Review: See How They Run shows life in the farce lane

Silly in a good way: the cast of See How They Run
25 Sep 2013 @ 3.52 pm
| News
Silly in a good way: the cast of See How They Run
Silly in a good way: the cast of See How They Run

Review: See How They Run
Venue: Theatre Royal, September 24

See How They Run was first performed in 1944, the year before the Second World War ended, and has become one of the classic British farces.

Director Juliet Forster (Blue/Orange, Angels & Insects) has brought See How They Run to York for a new run; farce is undergoing something of a revival as a genre in the theatre apparently.

The play is a tale of confusion, mistaken identity, vicars, soldiers, maids and more. It is also a very cheeky comedy.

We opened with messages emblazoned across the curtain, flickering like those old newsreels you see in movies, setting the wartime scene nicely. Once those curtains opened, we were in the vicarage of small town Merton-cum-Middlewick, a massive set of some complexity.

In essence the set is a living room, but as we were to find out later, many doorways leading off it would come into play.

Retired actress and niece of a bishop Mrs Toop (Faye Winter) is now married to the local vicar, living with small town gossips who are shocked by her lively personality. Mrs Toop receives a visit from an old actor friend, now a soldier, and they decide to go for a night out.

To tell you much more would rob you of some of the highlights of the show but suffice to say, at one point there are four men dressed as vicars, a parish lady in a cupboard, a bishop (Matthew Rixon) in his pyjamas and a whole lot of shenanigans.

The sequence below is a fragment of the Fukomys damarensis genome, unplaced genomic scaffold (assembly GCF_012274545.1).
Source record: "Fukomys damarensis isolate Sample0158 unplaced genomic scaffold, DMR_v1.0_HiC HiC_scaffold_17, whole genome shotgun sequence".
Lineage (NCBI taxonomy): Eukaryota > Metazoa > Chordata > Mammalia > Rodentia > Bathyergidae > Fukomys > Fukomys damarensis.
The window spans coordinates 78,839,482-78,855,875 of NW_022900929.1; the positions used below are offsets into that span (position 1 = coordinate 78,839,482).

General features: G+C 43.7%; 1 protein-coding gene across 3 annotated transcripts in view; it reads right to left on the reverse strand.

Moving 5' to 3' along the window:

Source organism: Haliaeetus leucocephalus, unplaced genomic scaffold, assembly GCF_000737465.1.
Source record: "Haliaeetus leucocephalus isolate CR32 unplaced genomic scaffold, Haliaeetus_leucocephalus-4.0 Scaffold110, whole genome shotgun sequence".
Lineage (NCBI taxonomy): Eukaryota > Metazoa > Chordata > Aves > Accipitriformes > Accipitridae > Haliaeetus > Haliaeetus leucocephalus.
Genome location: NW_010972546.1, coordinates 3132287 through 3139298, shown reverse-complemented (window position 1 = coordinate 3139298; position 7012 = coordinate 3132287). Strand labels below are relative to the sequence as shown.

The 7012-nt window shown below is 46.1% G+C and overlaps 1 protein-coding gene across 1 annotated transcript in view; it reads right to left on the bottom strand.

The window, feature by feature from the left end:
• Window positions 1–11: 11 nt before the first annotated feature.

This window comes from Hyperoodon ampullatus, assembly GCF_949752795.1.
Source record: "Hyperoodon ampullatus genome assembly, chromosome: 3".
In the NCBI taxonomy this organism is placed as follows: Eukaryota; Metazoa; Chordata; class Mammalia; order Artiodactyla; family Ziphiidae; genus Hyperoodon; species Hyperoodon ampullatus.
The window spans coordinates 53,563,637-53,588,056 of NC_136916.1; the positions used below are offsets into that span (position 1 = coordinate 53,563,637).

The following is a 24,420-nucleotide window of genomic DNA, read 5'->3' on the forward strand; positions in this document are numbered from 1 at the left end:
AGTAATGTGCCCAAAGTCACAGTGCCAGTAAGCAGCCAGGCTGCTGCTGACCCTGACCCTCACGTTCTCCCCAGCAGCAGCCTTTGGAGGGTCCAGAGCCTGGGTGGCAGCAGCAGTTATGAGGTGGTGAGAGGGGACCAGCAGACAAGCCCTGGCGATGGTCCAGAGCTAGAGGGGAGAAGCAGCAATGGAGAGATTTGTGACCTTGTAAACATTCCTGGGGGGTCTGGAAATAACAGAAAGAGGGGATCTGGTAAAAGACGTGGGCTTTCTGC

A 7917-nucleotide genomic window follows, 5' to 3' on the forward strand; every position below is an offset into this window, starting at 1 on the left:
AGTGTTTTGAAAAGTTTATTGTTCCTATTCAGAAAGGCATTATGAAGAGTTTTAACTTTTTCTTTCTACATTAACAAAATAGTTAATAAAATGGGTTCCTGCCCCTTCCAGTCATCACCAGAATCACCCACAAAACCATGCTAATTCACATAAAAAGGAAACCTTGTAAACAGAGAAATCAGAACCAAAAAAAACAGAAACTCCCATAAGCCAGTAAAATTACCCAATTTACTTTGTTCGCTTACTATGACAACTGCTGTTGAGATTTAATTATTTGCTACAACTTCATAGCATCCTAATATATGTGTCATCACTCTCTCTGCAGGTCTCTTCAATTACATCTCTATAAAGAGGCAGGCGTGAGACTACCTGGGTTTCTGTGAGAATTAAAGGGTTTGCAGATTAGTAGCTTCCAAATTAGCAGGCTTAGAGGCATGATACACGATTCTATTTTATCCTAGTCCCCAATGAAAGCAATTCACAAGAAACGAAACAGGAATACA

A very game cast give it their all in a very physical show, running in and out of doors, up and down stairs, changing outfits and pulling unconscious people around the set.

All this while maintaining composure with some very silly dialogue (in a good way).

My wife and I enjoyed ourselves immensely. The biggest laughs were generated by Lucy Phelps as the cheeky maid Ida, and Philip Mansfield as replacement vicar Humphrey.

To be fair, the whole cast got belly laughs. This production’s ensemble is excellent, balanced perfectly between the physicality of the slapstick and the clever wordplay of the script.

Precise timing is required to pull off gags like these, both verbally and physically and they nailed it. The commitment from the actors means this play deserves a big audience. I would happily bring anyone from eight to 80 to see it. Great fun.